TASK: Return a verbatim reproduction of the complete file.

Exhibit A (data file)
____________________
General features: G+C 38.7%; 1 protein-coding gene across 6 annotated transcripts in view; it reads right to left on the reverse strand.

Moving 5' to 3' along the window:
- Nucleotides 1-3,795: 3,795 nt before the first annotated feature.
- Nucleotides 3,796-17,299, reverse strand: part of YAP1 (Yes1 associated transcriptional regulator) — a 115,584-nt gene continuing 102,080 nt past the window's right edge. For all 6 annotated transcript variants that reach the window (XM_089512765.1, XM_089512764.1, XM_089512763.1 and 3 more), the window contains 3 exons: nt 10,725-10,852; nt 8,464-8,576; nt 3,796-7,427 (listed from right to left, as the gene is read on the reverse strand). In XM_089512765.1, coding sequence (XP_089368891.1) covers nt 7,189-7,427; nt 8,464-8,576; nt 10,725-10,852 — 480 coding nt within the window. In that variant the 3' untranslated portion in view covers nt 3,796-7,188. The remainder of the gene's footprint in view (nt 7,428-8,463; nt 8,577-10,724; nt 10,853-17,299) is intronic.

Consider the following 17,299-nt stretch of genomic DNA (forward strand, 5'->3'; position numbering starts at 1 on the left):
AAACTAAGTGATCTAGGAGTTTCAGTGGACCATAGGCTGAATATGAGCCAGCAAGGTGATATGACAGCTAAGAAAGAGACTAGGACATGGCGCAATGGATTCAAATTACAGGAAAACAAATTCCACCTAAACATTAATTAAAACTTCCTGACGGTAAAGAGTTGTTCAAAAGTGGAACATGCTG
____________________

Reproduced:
General features: G+C 38.7%; 1 protein-coding gene across 6 annotated transcripts in view; it reads right to left on the reverse strand.

Moving 5' to 3' along the window:
- Nucleotides 1-3,795: 3,795 nt before the first annotated feature.
- Nucleotides 3,796-17,299, reverse strand: part of YAP1 (Yes1 associated transcriptional regulator) — a 115,584-nt gene continuing 102,080 nt past the window's right edge. For all 6 annotated transcript variants that reach the window (XM_089512765.1, XM_089512764.1, XM_089512763.1 and 3 more), the window contains 3 exons: nt 10,725-10,852; nt 8,464-8,576; nt 3,796-7,427 (listed from right to left, as the gene is read on the reverse strand). In XM_089512765.1, coding sequence (XP_089368891.1) covers nt 7,189-7,427; nt 8,464-8,576; nt 10,725-10,852 — 480 coding nt within the window. In that variant the 3' untranslated portion in view covers nt 3,796-7,188. The remainder of the gene's footprint in view (nt 7,428-8,463; nt 8,577-10,724; nt 10,853-17,299) is intronic.

Consider the following 17,299-nt stretch of genomic DNA (forward strand, 5'->3'; position numbering starts at 1 on the left):
AAACTAAGTGATCTAGGAGTTTCAGTGGACCATAGGCTGAATATGAGCCAGCAAGGTGATATGACAGCTAAGAAAGAGACTAGGACATGGCGCAATGGATTCAAATTACAGGAAAACAAATTCCACCTAAACATTAATTAAAACTTCCTGACGGTAAAGAGTTGTTCAAAAGTGGAACATGCTG